Yet, before you can “come to terms” with an author, you must establish a reliable text. That is, if you know Greek or Hebrew, it is your obligation to engage with any text-critical issues.[8] Those who do not know the biblical languages are limited in their exegesis, since they rely on both textual critics and translators for their written text. “It is therefore incumbent upon interpreters of the English Bible to find a reliable translation. But those who taste the exhilaration of theological discovery through careful grammatical exegesis will never be satisfied until they can drink fully at the foundation of the original source!”[9] 

The Goal

The Bible is like a never-ending mountain that houses endless supplies of precious gold. You can either pan for the dust in the streams which flow from the mountain, or you can dig and blast your way into the endless treasuries of wealth housed deep within the mountain’s body.

The goal of biblical exegesis is to uncover as much of the Bible’s hidden treasures that God will allow. Since the Bible is a supernatural book,[10] this not only involves the intellect, but the heart—i.e., your affections. Therefore, the grammatical and syntactical conventions of language do not constrain the meaning of the text. The glory of God shines forth through the text into our hearts (2 Cor 3:18).[11] This should foster hope for those who struggle with grammar! Though it is crucial in reading your Bible, the Spirit of God is not constrained by your lack. This factor is primarily what distinguishes biblical exegesis from other forms of exegesis. The outcome of biblical exegesis has eternal implications. Therefore, the ultimate goal of biblical exegesis is to see reality clearly for what it actually is, as prescribed in the Bible, and respond to it with a proportionate heart-felt adoration for Jesus Christ. 

Biblical exegesis is meant to foster hope in the exegete, like one ancient exegete professed: 

“Let your steadfast love come to me, O LORD, your salvation according to your promise; then shall I have an answer for him who taunts me, for I trust in your word. And take not the word of truth utterly out of my mouth, for my hope is in your rules.” (Ps 119:41–43)

Likewise, the gold of the Bible, once uncovered, is designed to shoot an eternal joy deep down into the Christian’s heart:

These Things I have spoken to you [i.e., my word], that my joy may be in you, and that your joy may be full.” (John 15:11)

God has given to us his word in the grammatical and syntactical conventions of language. Therefore, may we grasp these conventions with a fierce grip, that we might uncover the riches of eternal knowledge that lay behind the words of the biblical text.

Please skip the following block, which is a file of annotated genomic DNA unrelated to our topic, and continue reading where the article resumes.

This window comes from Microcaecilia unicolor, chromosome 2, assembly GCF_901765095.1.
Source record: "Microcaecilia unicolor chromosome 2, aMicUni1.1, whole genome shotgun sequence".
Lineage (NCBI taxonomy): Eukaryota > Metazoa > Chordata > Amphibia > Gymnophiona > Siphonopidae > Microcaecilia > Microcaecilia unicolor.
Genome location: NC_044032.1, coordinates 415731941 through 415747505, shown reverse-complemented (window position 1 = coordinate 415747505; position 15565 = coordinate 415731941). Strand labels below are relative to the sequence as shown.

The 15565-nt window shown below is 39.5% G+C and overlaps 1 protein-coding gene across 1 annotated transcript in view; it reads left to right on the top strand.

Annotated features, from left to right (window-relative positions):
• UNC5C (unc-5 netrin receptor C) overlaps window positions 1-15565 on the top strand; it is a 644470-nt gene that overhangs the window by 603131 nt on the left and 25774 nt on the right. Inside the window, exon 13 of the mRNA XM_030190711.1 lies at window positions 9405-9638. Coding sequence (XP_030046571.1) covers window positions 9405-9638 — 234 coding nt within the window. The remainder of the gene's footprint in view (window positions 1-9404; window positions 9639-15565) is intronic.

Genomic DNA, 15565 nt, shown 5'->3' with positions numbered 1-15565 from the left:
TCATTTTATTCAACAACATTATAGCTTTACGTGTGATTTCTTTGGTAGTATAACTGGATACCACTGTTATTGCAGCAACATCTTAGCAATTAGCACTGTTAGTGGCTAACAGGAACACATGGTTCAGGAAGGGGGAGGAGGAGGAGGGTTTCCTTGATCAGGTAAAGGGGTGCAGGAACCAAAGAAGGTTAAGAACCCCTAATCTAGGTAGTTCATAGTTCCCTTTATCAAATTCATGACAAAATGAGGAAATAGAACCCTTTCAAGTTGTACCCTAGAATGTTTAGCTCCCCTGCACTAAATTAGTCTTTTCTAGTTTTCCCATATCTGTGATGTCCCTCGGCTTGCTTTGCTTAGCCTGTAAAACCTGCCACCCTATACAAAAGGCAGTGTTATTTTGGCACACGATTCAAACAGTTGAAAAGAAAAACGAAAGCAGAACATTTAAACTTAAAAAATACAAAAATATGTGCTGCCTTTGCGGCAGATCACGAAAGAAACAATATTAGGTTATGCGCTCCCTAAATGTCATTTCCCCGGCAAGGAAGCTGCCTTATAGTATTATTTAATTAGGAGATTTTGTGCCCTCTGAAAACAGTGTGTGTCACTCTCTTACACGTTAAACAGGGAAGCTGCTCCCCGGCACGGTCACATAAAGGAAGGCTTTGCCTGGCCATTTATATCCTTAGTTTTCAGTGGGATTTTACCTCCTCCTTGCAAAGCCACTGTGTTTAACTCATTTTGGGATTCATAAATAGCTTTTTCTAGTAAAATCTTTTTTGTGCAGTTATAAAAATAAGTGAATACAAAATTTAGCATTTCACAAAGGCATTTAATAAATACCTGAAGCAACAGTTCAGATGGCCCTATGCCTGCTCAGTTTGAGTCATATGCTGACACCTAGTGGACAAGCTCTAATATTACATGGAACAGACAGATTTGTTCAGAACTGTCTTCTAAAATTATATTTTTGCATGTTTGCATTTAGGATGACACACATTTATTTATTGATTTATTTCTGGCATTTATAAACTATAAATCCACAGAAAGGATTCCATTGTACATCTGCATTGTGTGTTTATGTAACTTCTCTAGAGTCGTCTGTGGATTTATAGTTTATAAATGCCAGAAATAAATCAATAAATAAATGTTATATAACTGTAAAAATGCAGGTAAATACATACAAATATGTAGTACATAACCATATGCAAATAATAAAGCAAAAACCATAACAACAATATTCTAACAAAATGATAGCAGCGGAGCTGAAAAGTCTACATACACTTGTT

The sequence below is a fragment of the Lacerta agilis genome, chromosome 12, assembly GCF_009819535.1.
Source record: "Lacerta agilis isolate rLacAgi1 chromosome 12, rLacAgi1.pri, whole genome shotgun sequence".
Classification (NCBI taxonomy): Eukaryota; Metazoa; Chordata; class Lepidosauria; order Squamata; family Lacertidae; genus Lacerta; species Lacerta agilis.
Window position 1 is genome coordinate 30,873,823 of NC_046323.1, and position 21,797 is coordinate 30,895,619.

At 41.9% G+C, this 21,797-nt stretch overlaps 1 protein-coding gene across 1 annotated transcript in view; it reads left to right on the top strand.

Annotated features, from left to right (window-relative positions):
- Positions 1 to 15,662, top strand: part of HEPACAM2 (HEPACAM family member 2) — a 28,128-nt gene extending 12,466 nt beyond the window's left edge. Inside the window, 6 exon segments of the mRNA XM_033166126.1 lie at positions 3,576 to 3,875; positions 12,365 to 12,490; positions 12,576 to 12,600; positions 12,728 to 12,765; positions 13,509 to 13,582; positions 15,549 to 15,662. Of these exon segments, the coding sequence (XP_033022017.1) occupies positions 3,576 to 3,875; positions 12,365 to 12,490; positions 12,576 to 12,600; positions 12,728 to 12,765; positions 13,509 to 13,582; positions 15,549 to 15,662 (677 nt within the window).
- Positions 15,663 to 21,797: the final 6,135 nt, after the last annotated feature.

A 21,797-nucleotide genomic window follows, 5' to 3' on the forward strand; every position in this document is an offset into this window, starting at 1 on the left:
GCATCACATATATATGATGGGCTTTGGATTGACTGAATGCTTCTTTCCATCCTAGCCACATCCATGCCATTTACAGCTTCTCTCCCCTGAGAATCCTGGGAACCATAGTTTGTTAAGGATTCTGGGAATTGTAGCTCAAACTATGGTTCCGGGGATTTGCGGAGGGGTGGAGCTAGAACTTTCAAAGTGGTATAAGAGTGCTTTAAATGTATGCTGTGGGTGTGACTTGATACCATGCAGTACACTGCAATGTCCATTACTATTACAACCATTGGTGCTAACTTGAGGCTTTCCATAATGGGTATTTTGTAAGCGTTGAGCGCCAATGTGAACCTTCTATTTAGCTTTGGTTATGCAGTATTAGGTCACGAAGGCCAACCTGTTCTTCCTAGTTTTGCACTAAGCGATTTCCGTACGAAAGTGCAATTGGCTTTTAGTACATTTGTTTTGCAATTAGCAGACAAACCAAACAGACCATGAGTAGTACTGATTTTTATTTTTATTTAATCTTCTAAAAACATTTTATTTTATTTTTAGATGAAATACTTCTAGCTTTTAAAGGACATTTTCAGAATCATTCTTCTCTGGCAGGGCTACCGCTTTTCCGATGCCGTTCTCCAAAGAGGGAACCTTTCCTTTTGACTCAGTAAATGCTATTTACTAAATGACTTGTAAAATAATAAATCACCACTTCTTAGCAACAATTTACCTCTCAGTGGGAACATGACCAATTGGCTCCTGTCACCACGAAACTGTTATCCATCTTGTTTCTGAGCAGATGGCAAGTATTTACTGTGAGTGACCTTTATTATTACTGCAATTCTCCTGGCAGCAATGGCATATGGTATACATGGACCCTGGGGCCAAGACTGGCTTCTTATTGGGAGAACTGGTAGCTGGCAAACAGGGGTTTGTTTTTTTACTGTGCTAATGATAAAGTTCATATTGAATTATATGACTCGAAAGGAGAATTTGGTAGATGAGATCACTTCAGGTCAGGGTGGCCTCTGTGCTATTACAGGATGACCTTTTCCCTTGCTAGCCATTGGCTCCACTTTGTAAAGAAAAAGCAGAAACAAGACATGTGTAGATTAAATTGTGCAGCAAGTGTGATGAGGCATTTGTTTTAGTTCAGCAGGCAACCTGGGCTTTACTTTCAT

[1] “Narrowly defined, exegesis of Scripture is the personal discovery of what the biblical authors intended their texts to mean,” Jason S. DeRouchie, How to Understand and Apply the Old Testament: Twelve Steps from Exegesis to Theology (Phillipsburg, NJ: P&R, 2017), 2.

[2] “The presupposition lying behind this task is that the biblical books had ‘authors’ and ‘readers,’ and that the authors intended their readers to understand what they wrote … Exegesis therefore answers the question, What did the biblical author mean? It has to do both with what he said (the content itself) and why he said it at any given point (literary context)—as much as that might be discovered, given our distance in time, language, and culture,” Gordon D. Fee, New Testament Exegesis: A Handbook for Students and Pastors, 3rd ed. (Lousiville, KY: Westminster John Knox, 2002), 1.

[3] Andrew David Naselli, How to Understand and Apply the New Testament: Twelve Steps from Exegesis to Theology (Phillipsburg, NJ: P&R, 2017), 2.

[4] John Piper, Biblical Exegesis: Discovering the Meaning of Scriptural Text, 5.

[5] “Texts convey meaning; they do not produce it. Rather, following God’s leading, the biblical authors purposely wrote the words they did with specific sense and purpose ... Exegesis is about discovering what is there, which includes both the specific meaning that the authors convey and its implications ...,” DeRouchie, How to Understand and Apply the Old Testament, 2.

[6] Mortimer J. Adler & Charles Van Doren, How to Read a Book: The Classical Guide to Intelligent Reading (New York, NY: Touchstone, 1972), 96, emphasis mine.

[7] Piper, Biblical Exegesis, 6.

[8] For an overview of textual criticism, See Naselli, How to Understand and Apply the New Testament, 36–49; D.A. Carson, The King James Version Debate: A Plea for Realism (Ann Arbor, MI: Baker Book House, 1979); A lecture by Daniel B. Wallace: “Is the New Testament We Have Now, What They Wrote Then?,” YouTube,; Kurt Aland and Barbara Aland, The Test of the New Testament: An Introduction to the Critical Editions and to the Theory and Practice of Modern Textual Criticism, trans. By Erroll F. Rhodes (Grand Rapids: Eerdmans, 1987).

[9] Piper, Biblical Exegesis, 8.

[10] See John Piper’s three books, A Peculiar Glory: How the Christian Scriptures Reveal Their Complete Truthfulness (Wheaton, IL: Crossway, 2016); Reading the Bible Supernaturally: Seeing and Savoring the Glory of God in Scripture (Wheaton, IL: Crossway, 2017); Expository Exultation: Christian Preaching as Worship (Wheaton, IL: Crossway, forthcoming [2018]); So also John Piper, “A Peculiar Glory: How the Christian Scriptures Reveal Their Complete Truthfulness,” JETS, 60/1 (2017): 81–88.

[11] For a great read on this very topic, see John Frame, Systematic Theology: An Introduction to Christian Belief (Phillipsburg, NJ: P&R, 2013), 519–693.